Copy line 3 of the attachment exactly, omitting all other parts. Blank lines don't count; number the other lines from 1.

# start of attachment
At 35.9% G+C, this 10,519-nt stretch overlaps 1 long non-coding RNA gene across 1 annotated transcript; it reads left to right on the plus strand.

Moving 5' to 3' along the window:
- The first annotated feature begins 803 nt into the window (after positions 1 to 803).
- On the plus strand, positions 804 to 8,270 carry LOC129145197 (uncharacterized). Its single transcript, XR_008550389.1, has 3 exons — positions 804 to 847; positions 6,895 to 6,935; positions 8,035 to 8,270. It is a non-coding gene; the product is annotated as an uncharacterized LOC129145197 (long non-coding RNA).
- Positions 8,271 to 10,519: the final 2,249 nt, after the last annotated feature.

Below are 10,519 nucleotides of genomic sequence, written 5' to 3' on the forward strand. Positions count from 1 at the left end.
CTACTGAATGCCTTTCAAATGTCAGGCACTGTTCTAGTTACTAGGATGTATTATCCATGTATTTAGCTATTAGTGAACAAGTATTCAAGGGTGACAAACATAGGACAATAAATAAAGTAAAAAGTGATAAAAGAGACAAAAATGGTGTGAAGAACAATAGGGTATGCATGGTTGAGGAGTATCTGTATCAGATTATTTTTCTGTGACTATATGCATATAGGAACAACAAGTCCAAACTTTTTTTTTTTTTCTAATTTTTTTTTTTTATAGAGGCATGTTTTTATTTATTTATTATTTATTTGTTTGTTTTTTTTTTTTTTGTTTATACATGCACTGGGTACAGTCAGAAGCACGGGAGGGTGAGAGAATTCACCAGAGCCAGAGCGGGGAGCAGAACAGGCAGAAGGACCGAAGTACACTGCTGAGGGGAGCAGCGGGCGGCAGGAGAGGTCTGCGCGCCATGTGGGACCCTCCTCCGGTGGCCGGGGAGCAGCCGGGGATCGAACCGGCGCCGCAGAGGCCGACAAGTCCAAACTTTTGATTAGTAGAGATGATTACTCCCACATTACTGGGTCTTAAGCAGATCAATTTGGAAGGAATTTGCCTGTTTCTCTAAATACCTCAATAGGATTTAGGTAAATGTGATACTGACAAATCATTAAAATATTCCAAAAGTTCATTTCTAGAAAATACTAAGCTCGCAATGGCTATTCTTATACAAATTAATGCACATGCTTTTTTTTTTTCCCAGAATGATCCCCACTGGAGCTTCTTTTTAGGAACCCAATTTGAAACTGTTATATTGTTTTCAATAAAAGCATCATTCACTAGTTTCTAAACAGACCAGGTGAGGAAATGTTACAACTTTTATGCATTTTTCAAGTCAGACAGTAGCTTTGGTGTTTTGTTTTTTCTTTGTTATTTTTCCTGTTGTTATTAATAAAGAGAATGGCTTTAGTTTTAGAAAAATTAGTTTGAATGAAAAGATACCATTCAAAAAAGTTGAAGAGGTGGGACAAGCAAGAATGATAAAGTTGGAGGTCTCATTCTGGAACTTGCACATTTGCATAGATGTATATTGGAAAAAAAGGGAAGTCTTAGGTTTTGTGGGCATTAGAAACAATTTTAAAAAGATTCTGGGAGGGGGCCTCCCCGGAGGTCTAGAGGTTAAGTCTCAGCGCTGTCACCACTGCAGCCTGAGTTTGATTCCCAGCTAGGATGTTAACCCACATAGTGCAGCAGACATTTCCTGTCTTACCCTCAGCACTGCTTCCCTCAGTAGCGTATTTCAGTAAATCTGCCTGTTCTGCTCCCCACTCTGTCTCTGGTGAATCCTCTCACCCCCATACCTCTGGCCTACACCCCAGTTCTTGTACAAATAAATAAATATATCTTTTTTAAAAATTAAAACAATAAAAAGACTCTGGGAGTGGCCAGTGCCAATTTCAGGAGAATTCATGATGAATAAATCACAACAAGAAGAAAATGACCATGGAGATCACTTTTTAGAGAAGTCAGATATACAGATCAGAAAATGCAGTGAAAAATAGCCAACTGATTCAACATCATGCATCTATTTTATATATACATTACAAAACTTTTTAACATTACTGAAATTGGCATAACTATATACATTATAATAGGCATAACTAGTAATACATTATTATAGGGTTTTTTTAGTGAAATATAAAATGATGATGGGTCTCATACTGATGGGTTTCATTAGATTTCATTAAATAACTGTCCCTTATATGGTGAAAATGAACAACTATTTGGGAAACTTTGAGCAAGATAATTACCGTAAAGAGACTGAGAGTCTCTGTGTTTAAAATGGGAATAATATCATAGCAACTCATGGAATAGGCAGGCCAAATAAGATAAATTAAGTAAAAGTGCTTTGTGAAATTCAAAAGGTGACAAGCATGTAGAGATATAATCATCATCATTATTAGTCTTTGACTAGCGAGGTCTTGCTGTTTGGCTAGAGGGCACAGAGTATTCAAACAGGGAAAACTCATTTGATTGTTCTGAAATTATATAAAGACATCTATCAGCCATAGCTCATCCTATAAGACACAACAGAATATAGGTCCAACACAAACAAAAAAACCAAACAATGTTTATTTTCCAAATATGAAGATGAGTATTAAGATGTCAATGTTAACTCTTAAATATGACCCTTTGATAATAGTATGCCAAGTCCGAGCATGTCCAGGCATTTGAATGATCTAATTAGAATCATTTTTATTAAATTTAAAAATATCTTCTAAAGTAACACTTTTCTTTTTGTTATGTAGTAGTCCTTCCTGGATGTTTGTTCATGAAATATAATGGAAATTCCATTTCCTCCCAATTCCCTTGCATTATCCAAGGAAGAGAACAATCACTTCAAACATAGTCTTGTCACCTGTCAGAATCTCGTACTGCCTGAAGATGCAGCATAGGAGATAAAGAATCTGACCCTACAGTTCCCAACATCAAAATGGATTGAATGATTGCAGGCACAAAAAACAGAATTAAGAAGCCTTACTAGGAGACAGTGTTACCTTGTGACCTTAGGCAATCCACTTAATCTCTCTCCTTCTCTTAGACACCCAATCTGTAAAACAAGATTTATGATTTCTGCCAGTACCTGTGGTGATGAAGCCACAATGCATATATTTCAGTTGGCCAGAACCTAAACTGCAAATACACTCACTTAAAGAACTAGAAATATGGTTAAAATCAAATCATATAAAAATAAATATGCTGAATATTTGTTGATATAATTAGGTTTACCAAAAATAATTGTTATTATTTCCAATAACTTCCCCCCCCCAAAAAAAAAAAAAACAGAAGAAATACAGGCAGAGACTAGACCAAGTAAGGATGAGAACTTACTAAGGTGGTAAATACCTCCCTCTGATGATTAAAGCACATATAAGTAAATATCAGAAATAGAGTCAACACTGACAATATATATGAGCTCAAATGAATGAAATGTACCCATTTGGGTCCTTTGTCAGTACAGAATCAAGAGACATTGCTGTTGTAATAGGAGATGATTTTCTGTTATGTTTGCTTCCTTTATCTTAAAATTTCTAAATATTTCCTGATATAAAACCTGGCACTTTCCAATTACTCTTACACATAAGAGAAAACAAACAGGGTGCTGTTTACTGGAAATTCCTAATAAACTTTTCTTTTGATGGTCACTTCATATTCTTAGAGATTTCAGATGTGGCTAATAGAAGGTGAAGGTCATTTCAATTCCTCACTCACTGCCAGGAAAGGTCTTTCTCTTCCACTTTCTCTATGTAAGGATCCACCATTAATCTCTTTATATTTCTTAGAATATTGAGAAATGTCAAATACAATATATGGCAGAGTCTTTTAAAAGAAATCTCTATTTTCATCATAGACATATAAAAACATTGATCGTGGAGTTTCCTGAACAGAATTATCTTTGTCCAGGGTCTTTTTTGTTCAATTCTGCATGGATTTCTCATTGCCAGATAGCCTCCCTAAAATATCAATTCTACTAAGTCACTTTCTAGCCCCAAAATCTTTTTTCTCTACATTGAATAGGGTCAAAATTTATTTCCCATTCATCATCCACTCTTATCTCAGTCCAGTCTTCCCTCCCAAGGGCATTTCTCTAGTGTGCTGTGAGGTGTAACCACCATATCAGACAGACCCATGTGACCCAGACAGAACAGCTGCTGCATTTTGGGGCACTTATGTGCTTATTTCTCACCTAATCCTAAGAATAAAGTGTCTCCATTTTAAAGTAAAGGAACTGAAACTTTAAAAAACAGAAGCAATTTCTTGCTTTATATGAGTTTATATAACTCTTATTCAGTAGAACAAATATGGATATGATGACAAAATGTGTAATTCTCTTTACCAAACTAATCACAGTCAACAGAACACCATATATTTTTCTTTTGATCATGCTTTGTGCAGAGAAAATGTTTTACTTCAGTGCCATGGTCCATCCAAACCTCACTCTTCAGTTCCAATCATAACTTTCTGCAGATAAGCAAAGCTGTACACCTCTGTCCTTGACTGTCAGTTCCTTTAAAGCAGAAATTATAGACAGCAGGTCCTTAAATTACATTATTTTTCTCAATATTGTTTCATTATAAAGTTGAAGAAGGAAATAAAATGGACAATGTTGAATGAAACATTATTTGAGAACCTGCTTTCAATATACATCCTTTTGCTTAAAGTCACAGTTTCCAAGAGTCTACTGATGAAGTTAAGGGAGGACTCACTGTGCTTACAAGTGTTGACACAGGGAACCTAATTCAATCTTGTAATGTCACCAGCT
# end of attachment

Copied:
- The first annotated feature begins 803 nt into the window (after positions 1 to 803).